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Malcolm Rigby meets Somerset berry farmer William Price at their home south of Taunton

PUBLISHED: 20:09 17 January 2010 | UPDATED: 15:17 20 February 2013

William Price, with a bottle of Ribena, in one of his blackcurrant fields

William Price, with a bottle of Ribena, in one of his blackcurrant fields

It's official: scientists have announced that the healthiest fruit is the humble British blackcurrant. Forget blueberries, pomegranates and the exotic goji berries, recent research by the Scottish Crop Research Institute has shown that our own lit...

Malcolm Rigby meets Somerset berry farmer William Price at their home south of Taunton





Vitamin C is an essential nutrient, vital to enable our bodies to live and grow, and blackcurrants contain more than any other natural food source. In addition, the blackcurrant also has seriously high levels of antioxidants in the form of anthocyanins. These can apparently help to prevent a range of medical problems including Alzheimer's, heart disease, eye strain and urinary tract infections. They also give the blackcurrants that distinctive dark purple colour.



July is a busy month for William Price and his family, as this is when blackcurrant harvesting begins. Three generations of the family have been producing the fruit for Ribena here at Bradfields Farm at Bradford-on-Tone, just south of Taunton.



"They're a very difficult fruit to get fresh because there is only a very short season," says William Price. "The strawberry season is quite long - various techniques mean it can be extended from early May right through to November - but our harvest period is about a month. As a result, blackcurrants are only going to be in the shops for a four-week spell. You're more likely to see them in a processed product like jam or juice."



Bradfields Farm is very much a family business. William has the assistance of one other man and the back-up support of his wife and father. Generally, the Prices would expect to get 370 tonnes of blackcurrants from the 140-acre site, and this year they're hoping to do better than in 2007, when the crop was below par. "Last year we were a bit short in our tonnage, partly due to the warmer winter because the buds don't know whether they've had a proper sleep," explains William. "If you get a good, cold winter and then it warms up in the spring, that's ideal, all the buds move together. There was more winter chill this year so we're expecting a better crop, although we've had a few frosts in the spring."



Much of William's time in the spring is spent patrolling the crops, looking for blackcurrant reversion disease, which is spread by a small mite. The secret is to identify and pull out the affected bushes before the disease can spread. "We don't get very many but if you can keep the numbers minimal then you keep on top of it. If you let it get out of control, you end up having to pull a whole plantation out."



These days, the harvesting process in July and August is done mechanically. A machine travels over the bushes, shaking them so that the fruit drops into the vehicle. Back in the early 1970s, harvesting was still done manually and could involve up to 400 people.




Blackcurrants contain more vitamin C than any other food source




William says that world production has a huge impact on blackcurrant prices, causing them to fluctuate wildly. "Thankfully, supplying fruit for a product like Ribena means that we have a steadier price, which carries us through on a much more even keel and keeps the business continuing on a more sensible basis."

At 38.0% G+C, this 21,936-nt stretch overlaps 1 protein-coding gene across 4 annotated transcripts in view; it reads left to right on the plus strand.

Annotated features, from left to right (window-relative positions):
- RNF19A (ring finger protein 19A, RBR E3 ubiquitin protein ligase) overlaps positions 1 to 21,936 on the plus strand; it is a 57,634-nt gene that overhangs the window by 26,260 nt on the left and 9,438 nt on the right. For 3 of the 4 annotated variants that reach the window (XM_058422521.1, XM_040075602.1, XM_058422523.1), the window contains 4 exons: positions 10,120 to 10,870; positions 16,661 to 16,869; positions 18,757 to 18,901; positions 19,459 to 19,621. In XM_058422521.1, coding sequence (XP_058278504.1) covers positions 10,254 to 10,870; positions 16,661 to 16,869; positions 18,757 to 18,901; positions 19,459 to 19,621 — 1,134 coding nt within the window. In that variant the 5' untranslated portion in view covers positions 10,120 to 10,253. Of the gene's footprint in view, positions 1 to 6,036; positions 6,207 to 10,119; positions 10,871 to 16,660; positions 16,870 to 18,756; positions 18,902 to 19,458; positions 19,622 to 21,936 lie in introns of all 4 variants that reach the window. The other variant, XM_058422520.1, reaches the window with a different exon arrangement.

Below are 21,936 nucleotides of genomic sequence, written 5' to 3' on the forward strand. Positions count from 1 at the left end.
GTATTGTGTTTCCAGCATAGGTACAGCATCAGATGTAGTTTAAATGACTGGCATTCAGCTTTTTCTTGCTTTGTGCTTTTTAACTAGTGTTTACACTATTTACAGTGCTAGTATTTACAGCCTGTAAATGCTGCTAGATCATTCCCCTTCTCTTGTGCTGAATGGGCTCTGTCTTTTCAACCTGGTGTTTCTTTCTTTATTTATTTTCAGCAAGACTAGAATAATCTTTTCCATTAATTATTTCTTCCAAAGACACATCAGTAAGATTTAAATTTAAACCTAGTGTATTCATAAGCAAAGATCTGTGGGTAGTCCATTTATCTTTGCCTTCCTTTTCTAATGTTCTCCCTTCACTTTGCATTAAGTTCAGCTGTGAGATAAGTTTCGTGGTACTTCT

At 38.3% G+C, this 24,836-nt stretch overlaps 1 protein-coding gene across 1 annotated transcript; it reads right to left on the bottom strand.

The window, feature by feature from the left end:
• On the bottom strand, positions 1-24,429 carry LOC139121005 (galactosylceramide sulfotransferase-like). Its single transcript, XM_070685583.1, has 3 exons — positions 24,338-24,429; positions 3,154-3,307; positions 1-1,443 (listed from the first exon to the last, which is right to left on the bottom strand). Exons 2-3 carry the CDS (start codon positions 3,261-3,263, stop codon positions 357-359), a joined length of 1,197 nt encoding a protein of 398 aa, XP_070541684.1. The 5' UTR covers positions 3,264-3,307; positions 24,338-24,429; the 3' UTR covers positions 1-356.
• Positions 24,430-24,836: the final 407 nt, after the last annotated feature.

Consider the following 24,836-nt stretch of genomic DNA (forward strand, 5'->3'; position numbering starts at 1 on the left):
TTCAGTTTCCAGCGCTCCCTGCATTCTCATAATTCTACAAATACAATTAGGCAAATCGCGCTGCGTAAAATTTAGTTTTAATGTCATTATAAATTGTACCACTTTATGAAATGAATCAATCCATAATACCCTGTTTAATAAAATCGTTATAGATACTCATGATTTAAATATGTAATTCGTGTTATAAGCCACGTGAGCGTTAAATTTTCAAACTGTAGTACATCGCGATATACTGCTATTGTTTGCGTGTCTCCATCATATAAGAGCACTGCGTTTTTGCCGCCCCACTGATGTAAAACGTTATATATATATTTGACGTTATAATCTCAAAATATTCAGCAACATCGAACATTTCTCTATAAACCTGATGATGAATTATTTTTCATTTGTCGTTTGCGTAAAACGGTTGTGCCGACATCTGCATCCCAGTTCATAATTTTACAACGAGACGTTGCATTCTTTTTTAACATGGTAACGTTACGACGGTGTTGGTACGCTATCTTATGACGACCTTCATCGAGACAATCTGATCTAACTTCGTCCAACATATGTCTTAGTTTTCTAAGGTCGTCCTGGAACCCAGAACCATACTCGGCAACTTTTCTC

He is also taking part in an environmental initiative put together by the Wildlife Trust, the manufacturers of Ribena, and the blackcurrant producers, which involves Bradfields Farm in a six-point plan of nature conservation. Nest boxes are put up for birds, bats and owls; hedges are cut only every two years, but are trimmed in January and February after the berries but before the nesting season; more native trees and shrubs are planted up; grassy borders are left around the blackcurrant crops to encourage new species and natural predators; and a two-metre strip is left unmown between the hedges in order to provide a rough corridor for wildlife.



William has noted marked changes already. "There's been a significant growth in the number of partridges and a diversification in the flora and fauna," he says.



Blackcurrants have been growing in the British Isles for more than 500 years and have been used by herbalists since the Middle Ages to treat bladder stones and liver disorders, as well as being blended into syrups for coughs and lung ailments.



Jo Hilditch, Chair of the Blackcurrant Foundation, says, "Blackcurrants were traditionally found growing in kitchen gardens throughout the UK, but by educating consumers about the fantastic health credentials linked to blackcurrants, they will once again be revived.



"In recent years, 'superfruits' have become increasingly popular amongst consumers who are continually looking for ways in which to maintain a healthy lifestyle and increase their intake of foods with associated health benefits," says Jo. "Having recently been heralded as the 'number one superfruit', a large-scale marketing campaign was put in place to increase awareness of the blackcurrant's health-boosting properties."



Overall, Blackcurrant Foundation members grow just under 5,000 acres of blackcurrants across the British Isles, which produces a crop of approximately 14,000 tonnes of fruit every year. There are currently three large blackcurrant growers in Somerset producing about 5% of the total UK output.



"Blackcurrants have been an important crop in this country for many years," says William, "and the Blackcurrant Foundation is trying to raise awareness of how good they are for you and to ensure that the crop continues." BY MALCOLM RIGBY



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